Nurse prescribing has been embraced in many areas of nursing, but less so in mental health. Relatively few studies have been published in this field with even fewer asking clients who have their medication prescribed by a mental health nurse about their views. This paper reports findings concerning the mental health nurse prescriber–patient relationship. It draws on data from a qualitative study, which was undertaken in one mental health National Health Service Foundation Trust in England to ascertain the views of clients and other stakeholders (nurse prescribers, pharmacist prescribers, nurse managers and doctors) about nurse prescribing. Data were collected by interview (either face to face or telephone) or focus group. Following Framework analysis, findings revealed that clients liked to have their nurse prescribe for them as they valued the pre-established relationship. They also valued the consistency of seeing the same person and the relative ease of access to appointments. Doctors and nurse managers were aware of positive feedback from clients. Nurse prescribers believed that nurse prescribing provided an enhanced service to clients.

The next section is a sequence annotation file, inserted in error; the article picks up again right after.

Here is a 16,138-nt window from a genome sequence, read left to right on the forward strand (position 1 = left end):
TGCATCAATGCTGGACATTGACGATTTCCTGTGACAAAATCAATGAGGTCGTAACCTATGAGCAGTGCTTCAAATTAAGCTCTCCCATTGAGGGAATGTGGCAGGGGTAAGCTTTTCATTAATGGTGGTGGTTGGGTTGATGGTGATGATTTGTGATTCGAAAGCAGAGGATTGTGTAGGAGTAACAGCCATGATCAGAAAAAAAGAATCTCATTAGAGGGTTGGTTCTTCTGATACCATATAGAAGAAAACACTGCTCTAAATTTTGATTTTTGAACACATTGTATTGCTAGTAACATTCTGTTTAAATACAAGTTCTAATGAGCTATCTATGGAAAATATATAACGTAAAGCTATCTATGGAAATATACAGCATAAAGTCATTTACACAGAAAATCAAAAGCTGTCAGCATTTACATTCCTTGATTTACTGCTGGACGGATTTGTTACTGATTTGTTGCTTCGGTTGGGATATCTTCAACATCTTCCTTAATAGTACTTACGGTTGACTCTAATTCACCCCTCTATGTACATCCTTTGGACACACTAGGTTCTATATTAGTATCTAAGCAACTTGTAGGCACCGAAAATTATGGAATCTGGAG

|Journal||Journal of Psychiatric and Mental Health Nursing|
|Publication status||Published - Feb 2014|